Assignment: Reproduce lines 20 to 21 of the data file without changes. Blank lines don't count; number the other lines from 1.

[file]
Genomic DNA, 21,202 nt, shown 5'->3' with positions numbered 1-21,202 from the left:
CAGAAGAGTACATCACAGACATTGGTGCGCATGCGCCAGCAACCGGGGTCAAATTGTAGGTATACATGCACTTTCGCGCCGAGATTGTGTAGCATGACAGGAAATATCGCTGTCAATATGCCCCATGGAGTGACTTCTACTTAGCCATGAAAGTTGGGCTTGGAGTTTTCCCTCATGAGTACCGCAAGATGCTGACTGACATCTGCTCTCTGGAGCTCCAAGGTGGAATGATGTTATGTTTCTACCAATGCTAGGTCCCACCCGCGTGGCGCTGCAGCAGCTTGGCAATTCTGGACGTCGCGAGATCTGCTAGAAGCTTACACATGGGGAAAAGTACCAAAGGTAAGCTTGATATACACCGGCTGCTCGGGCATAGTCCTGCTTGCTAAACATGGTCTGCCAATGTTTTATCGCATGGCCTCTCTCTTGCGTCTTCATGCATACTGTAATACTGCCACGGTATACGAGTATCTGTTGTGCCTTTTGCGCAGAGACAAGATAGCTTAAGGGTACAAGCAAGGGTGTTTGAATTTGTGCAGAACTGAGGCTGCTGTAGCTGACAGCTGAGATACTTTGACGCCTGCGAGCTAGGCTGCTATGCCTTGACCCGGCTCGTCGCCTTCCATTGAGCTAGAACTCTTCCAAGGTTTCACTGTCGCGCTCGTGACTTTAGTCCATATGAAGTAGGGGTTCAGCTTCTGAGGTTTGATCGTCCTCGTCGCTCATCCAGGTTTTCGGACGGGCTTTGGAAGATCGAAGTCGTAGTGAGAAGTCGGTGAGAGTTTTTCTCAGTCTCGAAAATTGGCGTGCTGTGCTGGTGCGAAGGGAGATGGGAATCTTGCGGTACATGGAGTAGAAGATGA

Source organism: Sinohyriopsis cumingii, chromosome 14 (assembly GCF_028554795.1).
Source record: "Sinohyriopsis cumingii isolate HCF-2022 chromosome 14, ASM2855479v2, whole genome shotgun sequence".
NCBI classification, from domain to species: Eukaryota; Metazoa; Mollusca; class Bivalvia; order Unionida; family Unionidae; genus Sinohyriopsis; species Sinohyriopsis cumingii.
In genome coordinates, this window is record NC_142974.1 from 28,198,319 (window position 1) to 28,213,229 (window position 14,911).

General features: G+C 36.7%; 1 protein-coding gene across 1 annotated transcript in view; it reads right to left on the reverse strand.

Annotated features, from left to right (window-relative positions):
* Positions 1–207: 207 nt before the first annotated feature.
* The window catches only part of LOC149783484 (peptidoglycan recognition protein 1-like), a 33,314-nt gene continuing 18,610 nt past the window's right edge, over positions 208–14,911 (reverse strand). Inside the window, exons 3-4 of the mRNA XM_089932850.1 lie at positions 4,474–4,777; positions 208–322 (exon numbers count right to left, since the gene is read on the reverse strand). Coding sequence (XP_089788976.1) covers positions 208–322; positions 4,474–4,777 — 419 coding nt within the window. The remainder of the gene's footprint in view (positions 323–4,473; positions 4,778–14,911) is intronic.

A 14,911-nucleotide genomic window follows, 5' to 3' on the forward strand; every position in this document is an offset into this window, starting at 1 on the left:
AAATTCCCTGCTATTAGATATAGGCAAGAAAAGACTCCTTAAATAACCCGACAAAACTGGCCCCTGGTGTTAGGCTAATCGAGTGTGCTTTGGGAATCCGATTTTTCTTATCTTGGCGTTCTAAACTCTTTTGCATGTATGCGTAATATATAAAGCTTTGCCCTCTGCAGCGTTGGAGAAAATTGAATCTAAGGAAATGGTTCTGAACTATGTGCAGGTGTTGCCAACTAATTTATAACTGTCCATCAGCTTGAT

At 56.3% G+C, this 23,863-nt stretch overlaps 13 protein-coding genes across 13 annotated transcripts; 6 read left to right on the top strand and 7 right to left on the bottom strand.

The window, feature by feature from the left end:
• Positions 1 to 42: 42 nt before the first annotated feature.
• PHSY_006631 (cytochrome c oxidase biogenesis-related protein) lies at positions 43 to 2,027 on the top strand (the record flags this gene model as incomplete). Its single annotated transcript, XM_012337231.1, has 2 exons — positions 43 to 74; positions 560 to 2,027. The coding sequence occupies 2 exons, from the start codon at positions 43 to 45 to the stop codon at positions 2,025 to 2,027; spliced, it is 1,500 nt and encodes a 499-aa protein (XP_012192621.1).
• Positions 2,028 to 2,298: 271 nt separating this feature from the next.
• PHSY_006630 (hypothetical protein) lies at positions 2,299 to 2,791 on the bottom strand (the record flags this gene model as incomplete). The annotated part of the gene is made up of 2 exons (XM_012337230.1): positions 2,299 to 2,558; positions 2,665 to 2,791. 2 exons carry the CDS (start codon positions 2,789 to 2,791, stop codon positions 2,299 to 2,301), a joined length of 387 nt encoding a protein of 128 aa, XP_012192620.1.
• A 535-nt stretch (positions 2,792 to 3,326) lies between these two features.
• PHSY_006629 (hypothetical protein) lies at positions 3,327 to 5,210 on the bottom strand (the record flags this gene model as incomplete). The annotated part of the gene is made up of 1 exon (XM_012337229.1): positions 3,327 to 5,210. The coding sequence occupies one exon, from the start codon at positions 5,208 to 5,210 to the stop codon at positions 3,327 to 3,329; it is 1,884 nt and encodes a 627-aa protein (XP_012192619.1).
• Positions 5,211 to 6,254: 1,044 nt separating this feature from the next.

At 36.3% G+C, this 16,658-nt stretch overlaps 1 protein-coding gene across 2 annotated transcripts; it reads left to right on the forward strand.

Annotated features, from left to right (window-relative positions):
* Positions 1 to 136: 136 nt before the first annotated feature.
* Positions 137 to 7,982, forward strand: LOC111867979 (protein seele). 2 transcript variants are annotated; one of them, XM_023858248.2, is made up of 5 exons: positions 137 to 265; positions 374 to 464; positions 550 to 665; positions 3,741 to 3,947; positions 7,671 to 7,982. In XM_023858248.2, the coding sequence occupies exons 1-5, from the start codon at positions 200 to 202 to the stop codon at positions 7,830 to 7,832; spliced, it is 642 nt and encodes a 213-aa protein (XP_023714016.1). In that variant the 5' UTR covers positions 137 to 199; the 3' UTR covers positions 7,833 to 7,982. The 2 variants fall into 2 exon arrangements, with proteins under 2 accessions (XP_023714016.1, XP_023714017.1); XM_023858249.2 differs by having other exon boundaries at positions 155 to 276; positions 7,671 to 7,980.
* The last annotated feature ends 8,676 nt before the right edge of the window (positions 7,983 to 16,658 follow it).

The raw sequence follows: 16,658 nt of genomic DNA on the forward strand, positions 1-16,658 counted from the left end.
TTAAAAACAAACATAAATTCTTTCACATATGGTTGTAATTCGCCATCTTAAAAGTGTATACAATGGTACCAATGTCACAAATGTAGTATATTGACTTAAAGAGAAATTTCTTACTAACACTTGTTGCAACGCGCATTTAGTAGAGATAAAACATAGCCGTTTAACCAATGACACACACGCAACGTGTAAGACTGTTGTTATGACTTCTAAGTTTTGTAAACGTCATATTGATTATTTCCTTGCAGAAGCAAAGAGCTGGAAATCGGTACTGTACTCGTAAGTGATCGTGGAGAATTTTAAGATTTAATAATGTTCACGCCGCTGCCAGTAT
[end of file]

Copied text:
• PHSY_006629 (hypothetical protein) lies at positions 3,327 to 5,210 on the bottom strand (the record flags this gene model as incomplete). The annotated part of the gene is made up of 1 exon (XM_012337229.1): positions 3,327 to 5,210. The coding sequence occupies one exon, from the start codon at positions 5,208 to 5,210 to the stop codon at positions 3,327 to 3,329; it is 1,884 nt and encodes a 627-aa protein (XP_012192619.1).
• Positions 5,211 to 6,254: 1,044 nt separating this feature from the next.